Missiology, Missions, Practical, Theology

You Are What You Eat

When I was a young, short-term missionary, taking trips with my youth group to Mexico, my youth pastors would always conduct mandatory training sessions for the youth selected to go on the mission trips.  There were a lot of topics that were discussed. These topics ranged from how services were conducted, to proper attire, to warnings about absent creature comforts, interpersonal relationships with the team and the nationals, and FOOD.    

A verse that every youth pastor worth his salt, preparing a mission team, will trot out is…

“If you enter a town and it welcomes you, eat whatever is set before you.” (Luke  10:8 NLT)

     Or maybe…

“If someone who isn’t a believer asks you home for dinner, accept the invitation if you want to. Eat whatever is offered to you without raising questions of conscience.” (1 Corinthians 10:27 NIV)

Typically the youth pastor will at this point regale the captive audience with stories of gastronomic challenge; blood sausage covered in flies, the cow tongue in congealed fat, liver cake, insects, fish eyes, black eggs, unrefrigerated mayonnaise with blue mold on top, cobra venom sacks are just a few examples I have heard.  I have to say I have told more than a few stories about such things myself.  My greatest culinary gauntlet I passed through, was liver.  I know there are a lot worse things that  people have put in their mouths and chewed with a smile, but for me it was the singular trial that tested my resolve and my mettle, over and over again.  Other things may seem bad but it is liver that holds the top slot on my list of least favorite foods.  For some reason I have a serious gag reflex when it comes to liver.  Just the aroma itself makes me want to puke.  Despite this handicap, I have gagged down, with a smile (although strained at times…more specifically all the time and every time), a metric ton of cow liver during the course of my missions career in Ukraine.  The funniest (in retrospect) experience that I had with liver in Ukraine was during my first trip.

I was in a village.  The local church was conducting a baptism in the river.  This celebration is accompanied by a large picnic.  Everyone in the church and even many unbelievers bring food and celebrate the public confession of Christ.  Some of the local girls approached me and asked if I had gotten any of their cake yet.  I told them no and they graciously provided me with what appeared to be an huge slice of 8-layered, chocolate cake with white frosting.  (You already know where I am going with this.)  With great anticipation, I forked off a huge piece of the cake and as it neared my mouth, my nose picked up a distinct odor. Liver! The frosting…mayonnaise. This was not some Ukrainian chocolate masterpiece waiting to pleasure my palate.  This was a cosmic joke.  Loki the trickster of old was up to no good.  I hesitated, if only for a second.  I stuffed my face and punished my tastebuds. The ol’ gag reflex was hard at work.  But I manned-up, I put it down, and by God’s good grace, I kept it down.  And…I did it all with a smile.  Hallelujah!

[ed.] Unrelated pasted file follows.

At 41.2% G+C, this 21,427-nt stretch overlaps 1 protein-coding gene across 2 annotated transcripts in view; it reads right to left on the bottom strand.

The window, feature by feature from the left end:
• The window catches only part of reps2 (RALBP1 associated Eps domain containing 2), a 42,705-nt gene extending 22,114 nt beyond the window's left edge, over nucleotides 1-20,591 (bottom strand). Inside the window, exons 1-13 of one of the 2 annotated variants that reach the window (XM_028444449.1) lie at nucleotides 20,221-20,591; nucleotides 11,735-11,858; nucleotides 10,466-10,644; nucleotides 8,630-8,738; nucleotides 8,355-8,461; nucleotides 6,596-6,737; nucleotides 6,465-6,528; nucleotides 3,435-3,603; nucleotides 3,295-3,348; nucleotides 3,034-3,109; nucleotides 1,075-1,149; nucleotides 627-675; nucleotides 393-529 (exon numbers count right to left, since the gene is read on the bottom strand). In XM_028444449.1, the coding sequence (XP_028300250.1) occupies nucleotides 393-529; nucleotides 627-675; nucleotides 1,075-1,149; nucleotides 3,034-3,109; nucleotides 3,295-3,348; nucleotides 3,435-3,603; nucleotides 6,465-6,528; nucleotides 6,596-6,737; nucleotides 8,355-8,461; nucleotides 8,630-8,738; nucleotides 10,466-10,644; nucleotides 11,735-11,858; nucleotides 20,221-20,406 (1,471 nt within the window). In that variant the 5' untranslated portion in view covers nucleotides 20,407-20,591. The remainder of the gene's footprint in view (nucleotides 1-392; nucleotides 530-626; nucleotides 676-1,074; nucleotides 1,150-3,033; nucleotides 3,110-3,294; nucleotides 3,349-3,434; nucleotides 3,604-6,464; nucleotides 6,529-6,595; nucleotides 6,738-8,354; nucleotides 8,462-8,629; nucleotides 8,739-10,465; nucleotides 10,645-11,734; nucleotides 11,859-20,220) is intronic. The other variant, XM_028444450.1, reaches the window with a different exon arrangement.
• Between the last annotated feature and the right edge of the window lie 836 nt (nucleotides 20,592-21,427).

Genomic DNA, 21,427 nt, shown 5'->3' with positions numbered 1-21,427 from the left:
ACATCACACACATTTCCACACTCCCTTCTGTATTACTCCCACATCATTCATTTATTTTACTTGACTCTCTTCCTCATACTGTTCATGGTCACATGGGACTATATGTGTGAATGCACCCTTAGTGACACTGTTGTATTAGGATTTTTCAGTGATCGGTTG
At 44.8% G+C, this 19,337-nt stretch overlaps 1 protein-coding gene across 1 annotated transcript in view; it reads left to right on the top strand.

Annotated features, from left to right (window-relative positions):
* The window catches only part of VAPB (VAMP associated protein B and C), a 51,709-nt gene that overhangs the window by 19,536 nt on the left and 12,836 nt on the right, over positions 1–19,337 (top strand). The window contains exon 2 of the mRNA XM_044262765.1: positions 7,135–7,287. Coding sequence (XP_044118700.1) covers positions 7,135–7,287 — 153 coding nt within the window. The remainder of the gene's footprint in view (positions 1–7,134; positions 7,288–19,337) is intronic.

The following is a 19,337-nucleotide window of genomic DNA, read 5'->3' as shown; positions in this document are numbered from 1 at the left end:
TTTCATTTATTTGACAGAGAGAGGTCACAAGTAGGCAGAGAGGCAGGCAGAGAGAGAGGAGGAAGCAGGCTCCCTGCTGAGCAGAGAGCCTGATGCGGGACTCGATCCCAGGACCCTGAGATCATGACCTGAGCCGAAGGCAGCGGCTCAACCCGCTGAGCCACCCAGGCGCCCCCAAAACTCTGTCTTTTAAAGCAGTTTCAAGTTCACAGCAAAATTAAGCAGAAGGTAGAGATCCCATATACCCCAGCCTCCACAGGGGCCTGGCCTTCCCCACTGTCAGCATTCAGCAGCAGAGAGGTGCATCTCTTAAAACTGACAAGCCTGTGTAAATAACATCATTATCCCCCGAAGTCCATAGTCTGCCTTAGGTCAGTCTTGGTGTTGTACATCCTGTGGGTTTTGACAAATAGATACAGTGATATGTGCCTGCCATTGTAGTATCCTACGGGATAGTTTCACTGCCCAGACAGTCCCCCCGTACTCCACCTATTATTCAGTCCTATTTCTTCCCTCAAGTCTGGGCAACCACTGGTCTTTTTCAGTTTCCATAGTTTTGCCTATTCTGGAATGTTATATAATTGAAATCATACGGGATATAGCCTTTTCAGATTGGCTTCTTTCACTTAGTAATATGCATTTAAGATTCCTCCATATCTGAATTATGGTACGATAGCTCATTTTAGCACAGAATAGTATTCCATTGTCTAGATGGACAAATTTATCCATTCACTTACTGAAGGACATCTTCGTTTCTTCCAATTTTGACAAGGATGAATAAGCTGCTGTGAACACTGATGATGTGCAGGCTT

Why did I do this? Why does any missionary subject themselves to such harrowing edibles?  Is it simply, the command of our Lord that solicits such sacrificial obedience?  Maybe that is the case for better missionaries than me.  Maybe that is the reason for missionaries, who have a faith that I will never know myself.  I, however, was unsatisfied with just a command.  I had to ask…WHY?!?!?  What is so important about eating what is set before you?  That’s what I want to know.  And that is what I asked of our Lord.

The gracious Lord, who allowed Thomas to touch His side which was pierced and to put his fingers in the holes in His hands, answered my inquiry.  He said “Because you are what you eat.”  Was this a trite reply?  Heavens no.  This was not some humorous explanation by an divine gym teacher warning us off indulging in too many Twinkies (thank Heaven).  This was a profound answer with deep implications about the human condition and our psycho-social identity.

You see we are what we eat, in the sense that our identity is inexorably tied to what we consume for sustenance.   When people offer us food, they are offering us a part of themselves.  It doesn’t matter if that food is blue ribbon, Kansas City, Baby-Back Ribs, or a juicy grub dug out from a rotting log in a rain forest. It is themselves they are offering.  So what happens when we turn up our noses at such a gift?  The tragic reality is that it is not the food we are rejecting as unworthy, but the person, the people group, the sheep lost waiting to be found.  To make the situation more appalling, you must understand that when we do such a thing it is not even us who is rejecting the people. It is not us who is deeming them unacceptable, but rather Christ.  That’s right Christ is rejecting and hurting those people.  Christ is alienating those people from Himself by deafening their ears and hardening their hearts to the reality of what He sacrificed for them on Calvary’s cross.  How is this?  Because we are Christ to those people.  What we do to the least of these, we are doing in His name.  We are His ambassadors, we are His voice, we are His hands, His body.

“Eat what is set before you” is not just a suggestion.  It is a mandate, with a very poignant reason behind it.  Will you arise to the challenge?  Or will you stand in opposition to the will of God? Remember Christ drank of a bitter cup for you.  He ate your sin.  What will you eat for Him?

Never forget… You are what you eat.